My first experience with public transportation occurred in May 1942 when I was almost 4 years old, and my brother was 2. My family was living in Yolo County in an agricultural labor camp when we saw a bulletin posted that all Japanese were to report by May 5th for evacuation from the West Coast. A bus picked us up and I remember it was so crowded I had to stand up and hold on to a pole behind the driver's seat.

We arrived at the Sacramento Train Station in the afternoon with our 2 bags of belongings. I remember the large beige-colored train seats. We had no food, so my dad bought Chinese food and we ate from the cartons. We had to say goodbye to my father at the station because he was not Japanese and could not go with us.

We rode the train through the night. I remember being awake when a tall soldier walked by and told me to go to sleep. To a 4-year-old everything looked big. The seat was high and hard. What I also remember is the silence on the train except for the clickety-clack of the train wheels. I can't imagine my mother trying to keep me and my 1 and a 1/2-year-old brother quiet, but she did. Everyone rode along in silence.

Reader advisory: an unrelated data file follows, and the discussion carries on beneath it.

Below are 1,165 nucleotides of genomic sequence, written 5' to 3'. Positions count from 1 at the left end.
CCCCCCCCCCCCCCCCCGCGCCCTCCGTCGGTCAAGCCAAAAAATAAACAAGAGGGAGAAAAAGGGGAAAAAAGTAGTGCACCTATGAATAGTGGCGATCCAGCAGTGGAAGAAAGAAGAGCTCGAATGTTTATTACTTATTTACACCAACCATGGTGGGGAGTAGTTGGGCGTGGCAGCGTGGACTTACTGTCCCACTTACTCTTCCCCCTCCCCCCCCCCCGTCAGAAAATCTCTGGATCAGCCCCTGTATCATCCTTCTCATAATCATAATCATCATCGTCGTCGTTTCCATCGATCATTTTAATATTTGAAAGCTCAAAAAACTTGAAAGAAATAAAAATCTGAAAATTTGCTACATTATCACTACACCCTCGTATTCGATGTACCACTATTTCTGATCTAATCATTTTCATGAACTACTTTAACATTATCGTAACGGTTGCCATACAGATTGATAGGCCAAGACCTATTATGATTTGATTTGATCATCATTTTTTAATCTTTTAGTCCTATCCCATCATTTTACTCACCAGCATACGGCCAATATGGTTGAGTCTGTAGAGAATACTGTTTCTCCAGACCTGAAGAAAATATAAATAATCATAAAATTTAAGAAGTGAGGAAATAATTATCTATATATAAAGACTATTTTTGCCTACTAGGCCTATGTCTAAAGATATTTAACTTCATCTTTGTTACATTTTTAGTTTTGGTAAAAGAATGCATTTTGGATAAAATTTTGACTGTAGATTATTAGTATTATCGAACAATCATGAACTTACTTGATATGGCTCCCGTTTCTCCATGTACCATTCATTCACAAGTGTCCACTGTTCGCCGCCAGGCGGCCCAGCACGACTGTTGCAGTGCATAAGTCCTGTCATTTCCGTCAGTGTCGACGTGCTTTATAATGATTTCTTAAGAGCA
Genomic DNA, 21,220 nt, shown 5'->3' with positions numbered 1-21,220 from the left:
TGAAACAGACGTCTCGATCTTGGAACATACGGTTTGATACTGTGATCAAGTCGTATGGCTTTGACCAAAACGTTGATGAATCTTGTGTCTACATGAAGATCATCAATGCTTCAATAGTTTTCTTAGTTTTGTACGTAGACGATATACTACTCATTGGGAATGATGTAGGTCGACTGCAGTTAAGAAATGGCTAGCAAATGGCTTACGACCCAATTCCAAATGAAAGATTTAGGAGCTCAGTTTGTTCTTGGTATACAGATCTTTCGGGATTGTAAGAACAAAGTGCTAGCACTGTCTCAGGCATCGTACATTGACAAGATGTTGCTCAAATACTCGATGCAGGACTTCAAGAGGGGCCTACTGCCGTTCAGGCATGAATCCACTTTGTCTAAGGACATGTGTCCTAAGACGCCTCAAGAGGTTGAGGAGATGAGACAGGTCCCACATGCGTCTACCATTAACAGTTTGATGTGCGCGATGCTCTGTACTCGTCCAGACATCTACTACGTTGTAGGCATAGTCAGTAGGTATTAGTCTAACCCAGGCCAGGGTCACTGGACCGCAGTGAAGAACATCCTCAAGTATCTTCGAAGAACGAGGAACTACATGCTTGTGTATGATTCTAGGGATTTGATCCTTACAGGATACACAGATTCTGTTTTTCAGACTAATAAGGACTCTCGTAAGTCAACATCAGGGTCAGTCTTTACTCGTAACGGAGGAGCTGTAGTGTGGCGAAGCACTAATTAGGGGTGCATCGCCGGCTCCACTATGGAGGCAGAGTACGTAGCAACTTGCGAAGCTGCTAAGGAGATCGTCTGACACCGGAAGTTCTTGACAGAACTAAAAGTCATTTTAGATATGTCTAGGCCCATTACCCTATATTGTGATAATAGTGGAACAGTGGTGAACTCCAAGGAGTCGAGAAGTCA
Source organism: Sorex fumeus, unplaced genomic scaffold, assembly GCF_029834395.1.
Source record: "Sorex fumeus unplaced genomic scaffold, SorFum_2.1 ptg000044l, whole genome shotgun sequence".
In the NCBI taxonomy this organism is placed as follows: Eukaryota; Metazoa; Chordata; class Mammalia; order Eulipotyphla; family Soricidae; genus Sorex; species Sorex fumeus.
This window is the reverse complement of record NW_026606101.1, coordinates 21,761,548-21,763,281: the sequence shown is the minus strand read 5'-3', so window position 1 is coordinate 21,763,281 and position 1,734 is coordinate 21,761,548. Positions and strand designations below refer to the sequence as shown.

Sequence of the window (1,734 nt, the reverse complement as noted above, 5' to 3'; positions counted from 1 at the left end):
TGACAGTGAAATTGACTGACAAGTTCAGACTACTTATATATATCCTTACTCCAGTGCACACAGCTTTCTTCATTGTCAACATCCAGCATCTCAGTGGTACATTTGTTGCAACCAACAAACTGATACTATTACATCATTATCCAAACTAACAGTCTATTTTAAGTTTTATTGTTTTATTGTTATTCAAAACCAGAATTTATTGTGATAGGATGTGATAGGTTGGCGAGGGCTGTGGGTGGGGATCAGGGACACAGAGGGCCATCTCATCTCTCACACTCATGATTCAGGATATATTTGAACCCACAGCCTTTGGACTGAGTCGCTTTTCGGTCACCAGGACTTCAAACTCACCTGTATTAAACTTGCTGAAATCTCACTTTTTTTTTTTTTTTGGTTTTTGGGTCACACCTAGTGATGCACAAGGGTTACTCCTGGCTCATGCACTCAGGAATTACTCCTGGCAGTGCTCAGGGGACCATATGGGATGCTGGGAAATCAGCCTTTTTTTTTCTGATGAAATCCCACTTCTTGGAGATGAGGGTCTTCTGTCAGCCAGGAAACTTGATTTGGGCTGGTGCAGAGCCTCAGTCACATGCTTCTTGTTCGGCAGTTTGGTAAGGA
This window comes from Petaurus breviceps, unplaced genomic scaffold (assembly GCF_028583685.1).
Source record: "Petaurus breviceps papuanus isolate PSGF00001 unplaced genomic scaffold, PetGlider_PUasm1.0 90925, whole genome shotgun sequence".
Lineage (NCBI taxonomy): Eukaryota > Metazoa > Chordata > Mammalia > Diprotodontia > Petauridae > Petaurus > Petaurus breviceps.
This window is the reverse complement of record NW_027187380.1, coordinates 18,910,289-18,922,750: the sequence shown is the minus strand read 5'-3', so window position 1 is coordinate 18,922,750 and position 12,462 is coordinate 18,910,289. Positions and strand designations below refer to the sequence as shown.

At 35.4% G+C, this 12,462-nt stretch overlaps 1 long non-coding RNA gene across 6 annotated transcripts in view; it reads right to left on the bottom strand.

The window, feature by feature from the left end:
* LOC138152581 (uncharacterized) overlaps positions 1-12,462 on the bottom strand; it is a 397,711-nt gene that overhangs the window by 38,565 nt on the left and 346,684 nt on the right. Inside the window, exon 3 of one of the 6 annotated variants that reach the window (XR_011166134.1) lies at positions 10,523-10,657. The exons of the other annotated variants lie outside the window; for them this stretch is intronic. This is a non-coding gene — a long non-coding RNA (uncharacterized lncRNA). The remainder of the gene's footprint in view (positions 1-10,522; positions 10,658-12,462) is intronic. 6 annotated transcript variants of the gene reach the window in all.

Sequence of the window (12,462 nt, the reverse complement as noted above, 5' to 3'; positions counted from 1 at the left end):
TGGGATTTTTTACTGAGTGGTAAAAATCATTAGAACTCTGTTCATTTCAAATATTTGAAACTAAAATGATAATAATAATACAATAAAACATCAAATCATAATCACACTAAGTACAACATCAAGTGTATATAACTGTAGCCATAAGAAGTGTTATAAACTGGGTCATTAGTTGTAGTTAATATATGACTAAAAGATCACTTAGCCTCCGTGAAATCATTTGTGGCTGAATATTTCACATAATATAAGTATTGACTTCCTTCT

The train arrived at Tule Lake relocation camp the next day. The only thing I remember on arrival at Tule Lake was the dust, heat, and quiet.

I became a teacher in 1970 through the Federal Teacher Corps program, which was good for me. I didn't have to commute as I had 5 children by the time I graduated as one of 5 outstanding graduates. I taught for 2 years before becoming the multicultural specialist at my school. It was during this time I recounted my experiences to students, faculty, and school district. I held this position for about 9 years. I also spoke at literature classes that were reading a play about the relocation camps.

Despite this unusual first experience I still like traveling, especially in trains!